Dec 312011
 

PinyinTypistv2.jpg

HTML-formatted e-mail sent from Pinyin Typist 2.0

Pinyin Typist by TroubadorWorks (originally reviewed in this post) has gotten a significant update. To quickly recap, the app’s main function is as a writing pad that allows you to input pinyin with proper tone marks quickly and easily; after typing a syllable, just tap the appropriate number key on the customized keyboard and the tone mark is added in the proper position for that syllable.

The update brings a slew of new features.

The first big feature is the ability to style text with HTML tags or Markdown syntax. For HTML, both the older, “presentational” tags (like <i> and <b>) and the newer, “structural” tags (like <em> and <strong>) work. If you paste your tagged text into an app that can interpret html, it will be rendered correctly. The lines below were typed and tagged in Pinyin Typist and then copied into the WordPress iOS app.

zuótiān wǒ bāng nǚ’ér qù yī jiā chāoshì mǎi kělè, xīfàn, dòupí.

zuótiān wǒ bāng nǚ’ér qù yī jiā chāoshì mǎi kělè, xīfàn, dòupí.

This is also great for sending HTML-formatted e-mail. In this case, you’ll want to use the “Email text” option from Pinyin Typist’s action button. The iOS Mail app will render the styled text, as in this image.

Be sure to read the Info within Pinyin Typist for other ways to use its formatting features.

PinyinTypist 2.0 using "Noteworthy" font

Second, a new export option has been added: in addition to being able to copy or e-mail your text from the app, you can now tweet directly from Pinyin Typist. It ties into iOS 5′s Twitter support, so you can choose to tweet from any of the accounts you have enabled in your iOS Settings. This should be extremely welcome to educators; since you can also use any of the built-in iOS keyboards with Pinyin Typist, you can easily include both hanzi and pinyin in your tweets. The app automatically truncates your text to the 140-character Twitter limit.

Third, the settings now offer a large choice of fonts. Note that this choice seems only to apply to display within Pinyin Typist. Text exported from the app is not formatted with the selected font. I was pleasantly surprised at how many fonts in iOS support all the tone marks.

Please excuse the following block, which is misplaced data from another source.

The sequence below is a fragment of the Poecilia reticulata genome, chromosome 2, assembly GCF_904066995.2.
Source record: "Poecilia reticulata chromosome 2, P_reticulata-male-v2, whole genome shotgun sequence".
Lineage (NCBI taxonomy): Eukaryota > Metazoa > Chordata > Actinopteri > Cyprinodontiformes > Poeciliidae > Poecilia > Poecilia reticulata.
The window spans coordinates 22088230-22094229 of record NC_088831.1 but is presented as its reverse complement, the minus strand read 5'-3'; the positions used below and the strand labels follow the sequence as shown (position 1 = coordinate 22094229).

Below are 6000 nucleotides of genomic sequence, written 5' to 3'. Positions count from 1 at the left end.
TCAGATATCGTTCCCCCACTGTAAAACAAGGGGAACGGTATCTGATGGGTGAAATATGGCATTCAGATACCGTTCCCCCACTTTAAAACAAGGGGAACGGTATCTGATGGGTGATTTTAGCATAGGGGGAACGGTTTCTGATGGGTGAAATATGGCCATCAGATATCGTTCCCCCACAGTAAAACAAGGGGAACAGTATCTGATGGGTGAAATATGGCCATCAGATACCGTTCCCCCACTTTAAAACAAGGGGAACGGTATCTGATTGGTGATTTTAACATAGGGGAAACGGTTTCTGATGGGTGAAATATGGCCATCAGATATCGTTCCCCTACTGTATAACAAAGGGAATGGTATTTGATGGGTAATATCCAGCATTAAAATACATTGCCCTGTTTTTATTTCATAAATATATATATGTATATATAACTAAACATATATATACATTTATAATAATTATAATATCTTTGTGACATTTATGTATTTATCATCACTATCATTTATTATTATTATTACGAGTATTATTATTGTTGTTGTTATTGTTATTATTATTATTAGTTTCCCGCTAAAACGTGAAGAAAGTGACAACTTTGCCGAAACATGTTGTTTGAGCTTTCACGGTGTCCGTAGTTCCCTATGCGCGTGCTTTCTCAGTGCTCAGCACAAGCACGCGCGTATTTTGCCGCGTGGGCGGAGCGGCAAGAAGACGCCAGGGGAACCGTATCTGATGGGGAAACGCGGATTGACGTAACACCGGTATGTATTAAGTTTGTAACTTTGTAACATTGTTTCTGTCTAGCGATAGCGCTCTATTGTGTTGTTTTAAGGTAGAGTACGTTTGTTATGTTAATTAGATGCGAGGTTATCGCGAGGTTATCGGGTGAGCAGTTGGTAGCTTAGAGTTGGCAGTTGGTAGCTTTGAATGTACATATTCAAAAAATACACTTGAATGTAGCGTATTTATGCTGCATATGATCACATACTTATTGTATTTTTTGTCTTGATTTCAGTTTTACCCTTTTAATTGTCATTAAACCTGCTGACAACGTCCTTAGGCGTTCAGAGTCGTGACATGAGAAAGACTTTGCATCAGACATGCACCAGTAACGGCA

Finally, a “Night Theme” has been added that flips the display to light grey text on a black background.

Pinyin Typist was a great app in version 1 (please see the initial review for the original features) and version 2 is even better. I think it’s essential for students and teachers of Chinese, or anyone who works with pinyin in iOS. Pinyin Typist – TroubadourWorks is available at the Pinyin Typist - TroubadourWorks.

  2 Responses to “iOS app update: Pinyin Typist 2.0”

  1. Thanks for the new post re Pinyin Typist 2.0!

    Be sure to read the Info within Pinyin Typist for other ways to use its formatting features.

    Information on using Pinyin Typist to produce formatted pinyin text can also be found on the Pinyin Typist official web page at this subheading: Pinyin Text With Formatting

    Text exported from the app is not formatted with the selected font.

    Selecting the font in the Settings tab view in Pinyin Typist only sets what font will be used for display in the Pinyin Typing tab view in Pinyin Typist. When exporting to apps that support XHTML / HTML / CSS / Markdown code, the following code can be used to make the exported text display with your desired font when rendered, as long as the target system supports your desired font (this example uses Times New Roman):

    <span style=”font-family: ‘Times New Roman’”>
    [your pīnyīn, etc. text]
    </span>

    More info on the available CSS font properties can be found here.

    I was pleasantly surprised at how many fonts in iOS support all the tone marks.

    Apple has been gradually improving this over time. Future versions of iOS will likely have even more fonts that fully support the pinyin tone marks.

    I think it’s essential for students and teachers of Chinese, or anyone who works with pinyin in iOS.

    I agree!

    Happy pinyin typing, everyone!

    Wayne Wong
    TroubadourWorks
    Developer of Pinyin Typist

  2. For an example of how the natural typing technique used in Pinyin Typist makes it suitable for use on even long form works in Pinyin, see this Pinyin version of David Moser’s classic essay, “Why Chinese Is So…Hard”, which was produced with the help of Pinyin Typist:

    Why Chinese Is So…Hard—Pīnyīn Version

    Wayne Wong
    TroubadourWorks
    Developer of Pinyin Typist

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